¶9 In October 2014, K.H. contacted the SSA office to check on the status of his appeal. He was told that the case was closed because no appeal was filed.

         ¶10 K.H. left Attorney Alfredson a voicemail informing her that the SSA office had closed his file. Attorney Alfredson claimed to the OLR that she called the SSA office to check on the status of K.H.'s appeal, and that she was told that the matter was still open and that she should file the appeal again if there was uncertainty about whether the appeal had been filed. Attorney Alfredson also claimed to the OLR that she filed a duplicate copy of the appeal letter on October 20, 2014. However, the SSA office has no documentation of any phone calls from Attorney Alfredson in October 2014, nor of an appeal letter from Attorney Alfredson dated October 20, 2014. Despite requests for a copy of the purported appeal letter, Attorney Alfredson did not provide it to the OLR.

         ¶11 In the stipulation, Attorney Alfredson admits that she committed the following counts of professional misconduct during her representation of K.H.:

• Count One: By failing to pursue the appeal as agreed upon with K.H., Attorney Alfredson violated SCR 20:1.3.[1]
• Count Two: By failing to provide accurate case status information upon K.H.'s request, Attorney Alfredson violated SCR 20:1.4(a)(3) and (4).[2]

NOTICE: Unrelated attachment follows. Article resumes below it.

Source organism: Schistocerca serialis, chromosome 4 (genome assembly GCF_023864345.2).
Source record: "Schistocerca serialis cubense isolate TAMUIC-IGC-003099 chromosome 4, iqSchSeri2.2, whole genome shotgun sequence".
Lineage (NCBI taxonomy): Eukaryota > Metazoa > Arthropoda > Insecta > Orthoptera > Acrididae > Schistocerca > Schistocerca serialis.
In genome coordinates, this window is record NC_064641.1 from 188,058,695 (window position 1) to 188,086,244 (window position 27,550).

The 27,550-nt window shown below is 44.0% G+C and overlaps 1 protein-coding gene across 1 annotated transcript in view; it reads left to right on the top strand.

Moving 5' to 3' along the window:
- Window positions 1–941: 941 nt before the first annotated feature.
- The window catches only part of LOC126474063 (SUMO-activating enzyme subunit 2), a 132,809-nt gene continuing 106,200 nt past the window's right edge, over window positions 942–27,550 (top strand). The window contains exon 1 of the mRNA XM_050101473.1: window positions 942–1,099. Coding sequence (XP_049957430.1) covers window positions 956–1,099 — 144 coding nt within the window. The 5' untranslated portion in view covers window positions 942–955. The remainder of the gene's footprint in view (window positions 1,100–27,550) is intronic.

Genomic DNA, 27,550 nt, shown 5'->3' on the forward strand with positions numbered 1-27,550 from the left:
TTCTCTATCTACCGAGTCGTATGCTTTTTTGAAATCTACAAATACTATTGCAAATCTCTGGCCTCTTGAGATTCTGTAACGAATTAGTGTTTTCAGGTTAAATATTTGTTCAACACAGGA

• Count Three: By providing false case status information to K.H., Attorney Alfredson violated SCR 20:8.4(c).[3]
• Count Four: By providing false information regarding the filing of the appeal to the OLR, Attorney Alfredson violated SCR 22.03(6), [4]enforced via SCR 20:8.4(h).[5]

         CLIENT N.W.

         ¶12 In mid-April 2014, N.W. retained Attorney Alfredson to represent him in a custody and paternity matter. This matter arose after a domestic incident occurred between N.W. and the mother of his children, D.N. As a result of the incident, N.W. was taken into custody. D.N. moved to the State of Oregon with the children.

         ¶13 D.N. filed for, and obtained, a restraining order against N.W. After being served with the restraining order, N.W. entered into a retainer contract with Attorney Alfredson, which provided that she would represent him on custody and placement issues for an advanced fee of $1, 500. N.W. also entered into a fee agreement with Attorney Alfredson, which provided that the advanced fee would be placed into Attorney Alfredson's business account. N.W.'s mother made an initial payment of $400 by credit card, which was deposited into Attorney Alfredson's business account. The remaining $1, 100 of the advanced fee was later paid to Attorney Alfredson and deposited into her business account.

         ¶14 Attorney Alfredson drafted court papers, including a petition for custody, placement, and child support, but did not file the paperwork in a Wisconsin circuit court until almost three months later, in July 2014. Attorney Alfredson told the OLR that she delayed filing the paperwork because she did not know where to serve D.N.

         ¶15 Attorney Alfredson and N.W. never discussed the delay in filing the legal action. Had Attorney Alfredson told N.W. that she did not know where to serve D.N., N.W. would have provided Attorney Alfredson with an address at which he had recently and successfully served D.N. in a different legal matter. In addition, both N.W. and Attorney Alfredson were aware of D.N.'s address in Oregon because it was included on the restraining order that had been served upon N.W.